The second aim considers two different forms of training to establish the most productive. This theory stems from research into the different types of memory and how the information we are given might be processed differently within the brain. A large amount of research indicates that verbal or spoken stimuli are processed in a different way to visual or perceived stimuli. The most influential research carried out in this area was by Baddeley and Hitch (1974) who proposed the Working Memory model. The main hypothesis of this model is that there are two different systems for processing the verbal and visual informaion we receive. A large amount of research has supported this view, and indicated that the presentation of information can play a key role in determining what is remembered. It might therefore be assumed that the form of training given, whether it be verbal or visual, should be specifically aimed at the memory deficit being displayed. Yet research has suggested that a combination of visual and verbal training (multi-sensory) is the most productive form of training. The present research aims to review this conclusion and determine whether in fact a multi-sensory approach is the most beneficial.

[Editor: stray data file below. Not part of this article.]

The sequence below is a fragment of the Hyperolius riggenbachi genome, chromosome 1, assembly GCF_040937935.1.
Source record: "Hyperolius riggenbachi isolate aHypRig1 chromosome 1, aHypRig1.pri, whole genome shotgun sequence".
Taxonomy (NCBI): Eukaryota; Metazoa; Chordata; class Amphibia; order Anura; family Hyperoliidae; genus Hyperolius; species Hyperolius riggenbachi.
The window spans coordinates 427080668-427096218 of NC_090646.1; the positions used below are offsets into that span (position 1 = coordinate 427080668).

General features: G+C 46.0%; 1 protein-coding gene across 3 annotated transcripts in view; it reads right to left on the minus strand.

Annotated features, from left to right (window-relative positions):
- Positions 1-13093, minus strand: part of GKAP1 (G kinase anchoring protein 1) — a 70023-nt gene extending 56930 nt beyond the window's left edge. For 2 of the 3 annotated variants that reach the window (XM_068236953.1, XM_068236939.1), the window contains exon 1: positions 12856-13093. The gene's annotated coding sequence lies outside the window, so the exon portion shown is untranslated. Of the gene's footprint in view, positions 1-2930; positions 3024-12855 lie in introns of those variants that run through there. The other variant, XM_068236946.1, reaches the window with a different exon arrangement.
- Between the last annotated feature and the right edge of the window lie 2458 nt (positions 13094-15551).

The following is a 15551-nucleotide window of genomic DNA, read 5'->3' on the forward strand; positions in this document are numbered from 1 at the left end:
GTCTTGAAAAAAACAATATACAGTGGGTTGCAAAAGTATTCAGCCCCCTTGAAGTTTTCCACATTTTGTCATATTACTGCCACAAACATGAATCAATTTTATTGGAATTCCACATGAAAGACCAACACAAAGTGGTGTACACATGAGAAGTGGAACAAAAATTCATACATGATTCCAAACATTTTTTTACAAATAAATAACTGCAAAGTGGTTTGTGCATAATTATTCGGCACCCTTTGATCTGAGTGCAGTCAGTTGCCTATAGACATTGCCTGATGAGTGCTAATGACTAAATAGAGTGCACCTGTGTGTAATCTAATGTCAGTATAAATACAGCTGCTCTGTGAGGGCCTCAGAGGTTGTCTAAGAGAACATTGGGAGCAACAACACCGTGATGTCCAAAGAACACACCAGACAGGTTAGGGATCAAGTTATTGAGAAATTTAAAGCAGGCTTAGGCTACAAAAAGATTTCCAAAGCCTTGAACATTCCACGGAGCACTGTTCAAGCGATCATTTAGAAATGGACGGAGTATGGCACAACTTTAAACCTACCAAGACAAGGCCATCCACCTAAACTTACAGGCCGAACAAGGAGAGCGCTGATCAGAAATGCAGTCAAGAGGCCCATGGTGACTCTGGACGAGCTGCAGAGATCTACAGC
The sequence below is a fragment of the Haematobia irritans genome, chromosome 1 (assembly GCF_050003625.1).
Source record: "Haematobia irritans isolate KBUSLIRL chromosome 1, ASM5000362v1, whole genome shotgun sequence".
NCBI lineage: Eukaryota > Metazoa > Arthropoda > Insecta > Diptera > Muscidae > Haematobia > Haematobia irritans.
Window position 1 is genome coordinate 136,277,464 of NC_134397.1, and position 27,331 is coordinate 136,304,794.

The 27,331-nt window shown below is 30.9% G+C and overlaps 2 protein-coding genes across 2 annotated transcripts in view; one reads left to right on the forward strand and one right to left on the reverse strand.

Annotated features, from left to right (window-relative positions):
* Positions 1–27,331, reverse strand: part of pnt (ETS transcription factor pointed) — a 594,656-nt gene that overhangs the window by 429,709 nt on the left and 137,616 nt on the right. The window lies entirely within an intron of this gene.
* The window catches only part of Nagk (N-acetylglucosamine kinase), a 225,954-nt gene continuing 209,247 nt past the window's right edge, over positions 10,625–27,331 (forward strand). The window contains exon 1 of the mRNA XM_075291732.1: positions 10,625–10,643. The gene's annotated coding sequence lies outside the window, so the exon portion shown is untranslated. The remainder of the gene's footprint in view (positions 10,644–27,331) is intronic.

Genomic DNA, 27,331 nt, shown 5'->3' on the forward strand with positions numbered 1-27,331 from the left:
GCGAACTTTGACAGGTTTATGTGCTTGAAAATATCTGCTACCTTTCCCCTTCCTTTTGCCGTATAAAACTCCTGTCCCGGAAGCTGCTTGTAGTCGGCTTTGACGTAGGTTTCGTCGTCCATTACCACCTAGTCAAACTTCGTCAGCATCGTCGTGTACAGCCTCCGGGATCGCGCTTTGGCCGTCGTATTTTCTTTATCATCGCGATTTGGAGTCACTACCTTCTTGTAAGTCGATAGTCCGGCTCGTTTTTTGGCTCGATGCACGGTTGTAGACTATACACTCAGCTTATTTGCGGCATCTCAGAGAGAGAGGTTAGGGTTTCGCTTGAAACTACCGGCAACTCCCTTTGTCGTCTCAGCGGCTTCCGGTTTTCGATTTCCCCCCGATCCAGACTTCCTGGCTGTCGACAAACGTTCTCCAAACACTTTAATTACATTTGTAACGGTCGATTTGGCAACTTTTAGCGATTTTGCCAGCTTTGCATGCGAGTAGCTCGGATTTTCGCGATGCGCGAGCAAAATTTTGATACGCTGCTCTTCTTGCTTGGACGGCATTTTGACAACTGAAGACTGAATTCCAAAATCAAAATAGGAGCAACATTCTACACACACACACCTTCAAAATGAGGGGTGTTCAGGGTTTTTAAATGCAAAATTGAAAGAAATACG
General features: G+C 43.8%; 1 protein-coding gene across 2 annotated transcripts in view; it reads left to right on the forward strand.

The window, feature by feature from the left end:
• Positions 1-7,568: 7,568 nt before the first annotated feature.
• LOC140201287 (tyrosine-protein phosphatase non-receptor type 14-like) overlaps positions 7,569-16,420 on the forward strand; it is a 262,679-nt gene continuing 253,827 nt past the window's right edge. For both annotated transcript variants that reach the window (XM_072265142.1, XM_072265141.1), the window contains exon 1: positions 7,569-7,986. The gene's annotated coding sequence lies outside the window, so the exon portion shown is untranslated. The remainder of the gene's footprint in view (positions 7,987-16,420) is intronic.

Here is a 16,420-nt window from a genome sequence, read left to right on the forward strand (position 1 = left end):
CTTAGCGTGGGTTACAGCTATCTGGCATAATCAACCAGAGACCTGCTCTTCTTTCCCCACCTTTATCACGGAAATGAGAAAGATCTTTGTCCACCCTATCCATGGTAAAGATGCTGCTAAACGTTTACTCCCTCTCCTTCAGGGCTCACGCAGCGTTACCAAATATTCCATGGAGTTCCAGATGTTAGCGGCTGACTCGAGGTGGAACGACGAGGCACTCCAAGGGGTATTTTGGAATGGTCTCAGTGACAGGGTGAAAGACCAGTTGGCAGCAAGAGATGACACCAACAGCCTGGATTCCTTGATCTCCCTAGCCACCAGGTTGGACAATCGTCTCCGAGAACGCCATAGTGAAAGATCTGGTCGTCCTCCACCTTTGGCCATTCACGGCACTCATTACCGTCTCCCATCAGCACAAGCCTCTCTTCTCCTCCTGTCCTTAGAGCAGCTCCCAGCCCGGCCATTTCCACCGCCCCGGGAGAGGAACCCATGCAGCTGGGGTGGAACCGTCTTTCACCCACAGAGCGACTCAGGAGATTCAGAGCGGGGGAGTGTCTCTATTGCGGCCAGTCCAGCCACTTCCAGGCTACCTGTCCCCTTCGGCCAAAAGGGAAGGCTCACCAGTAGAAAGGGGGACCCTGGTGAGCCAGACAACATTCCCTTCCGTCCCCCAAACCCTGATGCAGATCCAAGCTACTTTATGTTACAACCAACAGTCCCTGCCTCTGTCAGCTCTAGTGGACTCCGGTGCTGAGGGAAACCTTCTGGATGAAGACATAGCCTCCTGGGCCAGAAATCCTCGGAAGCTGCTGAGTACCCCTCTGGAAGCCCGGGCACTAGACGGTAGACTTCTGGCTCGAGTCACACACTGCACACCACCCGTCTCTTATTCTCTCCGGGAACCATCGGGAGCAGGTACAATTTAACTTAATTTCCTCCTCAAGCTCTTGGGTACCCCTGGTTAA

The study involved 51 children (19 females and 32 males) aged between 7 years and 2 months and 9 years and 6 months. These participants were initially divided into 2 conditions, experimental and control, in accordance with their results on a memory test (pre-test). The control condition (27 participants) acted as a comparison group, and received no training (Group 1). The experimental group (24 participants) wer divided into half again, 12 participants received purely visual training (Group 2), and the other 12 participants received a combination of visual and verbal training (Group 3), both using Mastering Memory.